September 11, 2022 On Board the MS Zaandam
Exodus 32:7-14 + Psalm 51 + 1 Timothy 1:12-17 + Luke 15:1-32
With our first day on this ship and a wonderful week ahead of us, we are gifted with a very familiar Gospel that in some ways could set a theme or a give some focus to the time we spend onboard together. My own hope is that your presence here today and perhaps during the week will be a real-time proclamation of this Gospel and it’s three parables all of which have a common element that might not be obvious from just reading the text. In each one of these parables, there is a party, a dinner, a joyful celebration, and that is Luke’s concern for us.
Often the third parable is mis-named as the Parable of the Prodigal Son when in fact, all three of the characters are prodigal if we understand that the word means extravagant. The younger son is prodigal in his use of the inheritance. The father is prodigal in his willingness to give the inheritance away before he dies as well as the way he spends his time waiting. The older son is prodigal as well as he lists how faithfully and dutifully he has fulfilled his obligations. This is not about their extravagance. It is about God’s extravagance revealed in the behavior of the father who wants both of those crazy kids to come to the banquet.
Ultimately, that father, that shepherd, and that woman reveal something to us about God which is exactly what the life and the word of Jesus Christ still does. Which of course, is all very well and good, unless it’s all about someone else. Luke preserved these parables for us, and because the church proclaims them today, there is more. The revelation is not finished, and there might yet be a fourth parable to add to these three in which case, you and I take our place among a shepherd, a woman, a father and a family. When you get right down to it, that just about includes us all, women, men, parents, and priest.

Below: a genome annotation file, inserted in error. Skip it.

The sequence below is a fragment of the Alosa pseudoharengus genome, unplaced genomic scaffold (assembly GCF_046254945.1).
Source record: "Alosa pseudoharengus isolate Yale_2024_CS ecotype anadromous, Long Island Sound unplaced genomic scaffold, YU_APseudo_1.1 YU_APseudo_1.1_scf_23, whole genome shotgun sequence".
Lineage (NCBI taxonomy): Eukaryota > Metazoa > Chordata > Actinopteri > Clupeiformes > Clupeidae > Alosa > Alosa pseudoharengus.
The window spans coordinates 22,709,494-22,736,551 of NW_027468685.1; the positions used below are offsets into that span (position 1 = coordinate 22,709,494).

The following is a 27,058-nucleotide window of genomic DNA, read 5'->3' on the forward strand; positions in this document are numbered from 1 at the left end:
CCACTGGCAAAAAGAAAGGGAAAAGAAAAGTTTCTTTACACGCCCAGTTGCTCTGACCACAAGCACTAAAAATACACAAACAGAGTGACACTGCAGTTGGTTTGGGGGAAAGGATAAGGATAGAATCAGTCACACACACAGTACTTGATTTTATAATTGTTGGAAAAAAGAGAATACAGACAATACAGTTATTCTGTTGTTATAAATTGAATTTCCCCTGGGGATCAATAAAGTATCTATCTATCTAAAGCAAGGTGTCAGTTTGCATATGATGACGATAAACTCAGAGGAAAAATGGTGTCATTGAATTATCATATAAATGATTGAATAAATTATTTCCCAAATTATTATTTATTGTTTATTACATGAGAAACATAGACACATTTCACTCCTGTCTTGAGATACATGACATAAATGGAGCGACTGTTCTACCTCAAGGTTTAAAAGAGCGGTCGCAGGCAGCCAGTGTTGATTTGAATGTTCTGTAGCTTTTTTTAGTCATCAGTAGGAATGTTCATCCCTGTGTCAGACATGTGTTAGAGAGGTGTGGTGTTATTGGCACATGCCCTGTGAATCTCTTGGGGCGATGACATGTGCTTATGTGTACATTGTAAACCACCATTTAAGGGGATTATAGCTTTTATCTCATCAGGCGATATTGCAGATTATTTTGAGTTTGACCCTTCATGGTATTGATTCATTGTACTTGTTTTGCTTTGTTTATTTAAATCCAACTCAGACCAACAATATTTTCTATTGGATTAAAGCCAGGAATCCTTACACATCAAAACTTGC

In the context of Luke’s Gospel now at the fifteenth chapter, Jesus is being watched and criticized for hanging out with the wrong crowd and even eating with delinquents. In response, Jesus does not criticize anybody. He takes up one of Israel’s favorite images, a Shepherd. The trouble is, this shepherd is prodigal. Obviously though, this irrational shepherd and a zealous housekeeper represent God. Luke sums it all up with a family story that is the story of God’s family. Some of us in this family are not so faithful to our duties, and want to take without giving. Some of us think that being “good” means doing what we’re supposed to do while silently judging others and refusing to join in the fun when someone who does not deserve a party gets one.
There’s a lot to think about through this week, and a reminder comes from Luke that revelation continues on this ship as it takes us out of our routine and normal lives. There are people out there wandering around this ship who are not in here. I can tell you from experience after serving on more than 20 cruises that before I get back to Boston in fourteen days, I will have heard people say: “Ah, Father, I was raised a Catholic” more times and I want to count. I always respond by saying: “I don’t like the past tense. Why is that?”
There is a chance that because you have been here today, one of those people will come home to the banquet that is already prepared because of your witness, your kindness, your patience nurtured on the Bread of Life. Those of us who dare to say: “Amen” and stretch out our hands in communion receive not just the Body of Christ, but a mandate to be what he is and always has been, a revelation of the Father’s love.